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Canada's Vasek Pospisil reacts after losing a set to Italy's Andreas Seppi during their Davis Cup quarter-final tennis match in Vancouver, British Columbia April 5, 2013. (Ben Nelms/REUTERS)

Canada's Vasek Pospisil reacts after losing a set to Italy's Andreas Seppi during their Davis Cup quarter-final tennis match in Vancouver, British Columbia April 5, 2013.

(Ben Nelms/REUTERS)

Tennis

Canada settles for Davis Cup split against Italy Add to ...

Sometimes, Davis Cup tennis matches produce high drama and dizzying upsets, where previously unknown players topple legends – or if not legends, opponents they really have no business beating based on world rankings.

Sadly for Canada, Friday was not one of those days.

Canada’s No. 1 player, Milos Raonic, did his part, rolling to a routine three-set victory over Italy’s Fabio Fognini. Raonic had a few up-and-down moments with his ground strokes during the match, but except for one bleak double fault early in the third set that cost him a break, Raonic’s service rarely faltered. His decided advantage there was enough to squeeze out a 6-4, 7-6 (5), 7-5 win in the second match of the night and squared the best-of-five World Cup quarter-final tie at a match apiece.

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Earlier in the day, Italy’s smooth as silk Andreas Seppi survived a major scare against Vancouver’s own Vasek Pospisil. Pospisil won the first two sets of their match and had the world’s 18th-ranked player on the ropes. But Seppi gradually played himself back into the match and ended up winning a five-set marathon 5-7, 4-6, 6-4, 6-3, 6-3.

Canada is ranked No. 8 in the world in Davis Cup, Italy No. 9 so the tie was expected to be close. The doubles is on tap for Saturday, with Pospisil and the veteran Daniel Nestor scheduled to play for Canada. However that match turns out, the tie will not be decided until Sunday’s reverse singles.

Raonic raised his Davis Cup singles record to 9-3 by winning a thoroughly entertaining match against Fognini, a fun and excitable player to watch. But like so many on the tour, Fognini had no real answers for the power and the placement of Raonic’s serve.

Fognini fended off four match points in the final game of the third set, but finally Raonic prevailed when the Italian blasted a forehand wide following a lengthy rally.

With a victory over Italy, Canada would advance to the Davis Cup semi-finals for the first time in its history and play either the United States or Serbia in the next round.

Pospisil, who stepped in to play singles for the injured Frank Dancevic, had it going for a while against the 29-year-old Seppi, who is at a career high in the ATP rankings right now, after advancing to the fourth round of the Australian Open this past January.

In the end, Seppi was just too consistent for Pospisil, who created openings when he teed off on his forehand, but more often than not, was spraying that shot long, especially in the latter stages of a match that took three hours and 15 minutes to play.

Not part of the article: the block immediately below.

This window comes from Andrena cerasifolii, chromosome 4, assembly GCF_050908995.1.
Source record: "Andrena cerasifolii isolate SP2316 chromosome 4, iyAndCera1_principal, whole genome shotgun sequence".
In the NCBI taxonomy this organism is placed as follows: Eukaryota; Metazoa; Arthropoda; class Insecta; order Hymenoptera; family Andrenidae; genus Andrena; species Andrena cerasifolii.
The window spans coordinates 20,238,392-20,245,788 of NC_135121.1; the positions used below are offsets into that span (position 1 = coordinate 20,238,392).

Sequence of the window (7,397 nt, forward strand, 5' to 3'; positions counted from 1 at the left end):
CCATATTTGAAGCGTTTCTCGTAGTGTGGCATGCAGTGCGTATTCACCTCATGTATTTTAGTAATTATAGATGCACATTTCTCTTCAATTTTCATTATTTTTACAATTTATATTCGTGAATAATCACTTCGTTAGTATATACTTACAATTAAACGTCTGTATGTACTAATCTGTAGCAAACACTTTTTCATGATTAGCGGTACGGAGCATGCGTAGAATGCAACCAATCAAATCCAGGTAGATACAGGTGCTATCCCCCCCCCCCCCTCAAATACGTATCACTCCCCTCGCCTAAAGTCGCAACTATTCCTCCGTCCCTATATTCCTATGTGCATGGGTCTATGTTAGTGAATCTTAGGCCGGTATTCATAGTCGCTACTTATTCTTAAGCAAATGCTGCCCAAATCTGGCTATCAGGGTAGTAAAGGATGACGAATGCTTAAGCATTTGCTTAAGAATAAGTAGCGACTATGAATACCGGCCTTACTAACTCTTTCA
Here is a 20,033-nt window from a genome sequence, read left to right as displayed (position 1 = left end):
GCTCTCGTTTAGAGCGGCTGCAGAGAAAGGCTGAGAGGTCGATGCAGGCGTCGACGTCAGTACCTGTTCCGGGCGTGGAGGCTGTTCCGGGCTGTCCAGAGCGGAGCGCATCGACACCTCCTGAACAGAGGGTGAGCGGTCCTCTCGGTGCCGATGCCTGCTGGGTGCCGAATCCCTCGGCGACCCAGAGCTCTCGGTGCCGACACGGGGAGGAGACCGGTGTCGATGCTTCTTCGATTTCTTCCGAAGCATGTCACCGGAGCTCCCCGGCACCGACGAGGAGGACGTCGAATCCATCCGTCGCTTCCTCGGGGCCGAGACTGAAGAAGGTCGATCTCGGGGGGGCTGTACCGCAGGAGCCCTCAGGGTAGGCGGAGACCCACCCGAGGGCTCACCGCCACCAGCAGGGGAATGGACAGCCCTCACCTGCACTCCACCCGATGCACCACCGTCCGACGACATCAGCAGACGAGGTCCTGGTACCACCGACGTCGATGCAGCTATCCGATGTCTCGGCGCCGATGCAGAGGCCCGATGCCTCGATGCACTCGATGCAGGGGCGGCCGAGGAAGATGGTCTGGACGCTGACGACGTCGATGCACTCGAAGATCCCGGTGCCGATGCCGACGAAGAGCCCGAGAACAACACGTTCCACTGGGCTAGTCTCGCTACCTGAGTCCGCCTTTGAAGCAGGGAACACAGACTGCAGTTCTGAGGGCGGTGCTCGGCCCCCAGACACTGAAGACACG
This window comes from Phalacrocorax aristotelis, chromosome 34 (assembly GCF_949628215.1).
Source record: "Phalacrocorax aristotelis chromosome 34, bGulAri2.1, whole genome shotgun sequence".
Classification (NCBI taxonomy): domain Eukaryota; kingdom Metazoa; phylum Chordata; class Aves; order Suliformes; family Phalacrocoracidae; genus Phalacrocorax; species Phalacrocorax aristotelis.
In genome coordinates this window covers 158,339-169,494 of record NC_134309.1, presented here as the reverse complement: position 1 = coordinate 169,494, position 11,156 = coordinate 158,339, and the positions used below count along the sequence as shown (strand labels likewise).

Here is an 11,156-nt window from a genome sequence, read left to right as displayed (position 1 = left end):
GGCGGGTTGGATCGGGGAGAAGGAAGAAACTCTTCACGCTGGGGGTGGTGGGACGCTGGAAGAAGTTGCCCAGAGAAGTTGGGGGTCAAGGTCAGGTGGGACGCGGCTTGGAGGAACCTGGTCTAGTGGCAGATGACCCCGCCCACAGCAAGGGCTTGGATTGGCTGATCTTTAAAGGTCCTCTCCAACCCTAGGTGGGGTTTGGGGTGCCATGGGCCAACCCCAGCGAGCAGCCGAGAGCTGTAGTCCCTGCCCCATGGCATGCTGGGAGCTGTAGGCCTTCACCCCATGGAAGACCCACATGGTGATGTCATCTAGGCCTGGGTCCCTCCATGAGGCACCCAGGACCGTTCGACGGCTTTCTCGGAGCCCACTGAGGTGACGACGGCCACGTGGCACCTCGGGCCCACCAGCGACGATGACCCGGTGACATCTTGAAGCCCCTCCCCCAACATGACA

Seeing how Seppi fares against the world’s No. 16 Raonic on Sunday, in the first of the reverse singles, with the tie on the line, should make for a compelling match.

“We’re where we want to be,” Raonic told Sportsnet, in a post-match interview. “Could be better, could be worse.”

Canadian coach Martin Laurendeau praised the play of both his players, and called Pospisil’s performance “a heart-and-soul effort against a top-20 player.”

Against Seppi, Pospisil serve faltered different times, most critically in the first game of the fourth set when he served two consecutive double faults to hand him an important break.

“The third set, he stepped up for sure, right from the first game,” said Pospisil. “He played great, I couldn’t do much. He played very aggressive, more aggressive than the last time we played, or the first two sets today.

“In the fourth set, I had a mental lapse of concentration, and those first two or three games cost me … He deserved to win, playing the way he did.”

Except for a nervous beginning in the first two games, Pospisil won most of the key points in the first two sets, with some pressure-packed shot-making. Seppi acknowledged some nerves playing in front of the pro-Canadian crowd and noted that he’d never won a match in Canada before. After the second set, Seppi had a short conference with Italian captain Corrado Barrazzutti that settled him down.

“He said, ‘don’t be so negative. You’re not playing well, you know it, accept the conditions, fight until the end – and stay a little more positive,’” reported Seppi. “That was the main thing we talked about.”

So much of playing Davis Cup matches is channeling the home-court advantage – the speedier surface; the Yonex tennis balls (said to be speedier than the Wilson, Penn or Slazenger alternatives); and the energy of the hometown crowd. For Pospisil, that was literally true. He was born in Vernon, but lives in Vancouver and at 22, has shown glimpses of excellence, but has mostly played in Raonic’s shadow. But for Canada to get this far along the Davis Cup path, they need contributions from more than just Raonic.

Nestor is 29-7 lifetime for Canada in doubles, so he and Pospisil will get a chance to win that point. Italy has nominated Paolo Lorenzi and Daniele Bracciali to play the doubles, though they have up to an hour before the match to make a switch. Currently, Sunday’s reverse singles would see Raonic play Seppi and Pospisil face Fognini. Even after spending three hours and 15 minutes on the court Friday, Pospisil said he was good to go for doubles. Depending upon the length of that match, Canadian captain Martin Laurendeau could insert Jesse Levine into the starting line-up Sunday.

Follow on Twitter: @eduhatschek

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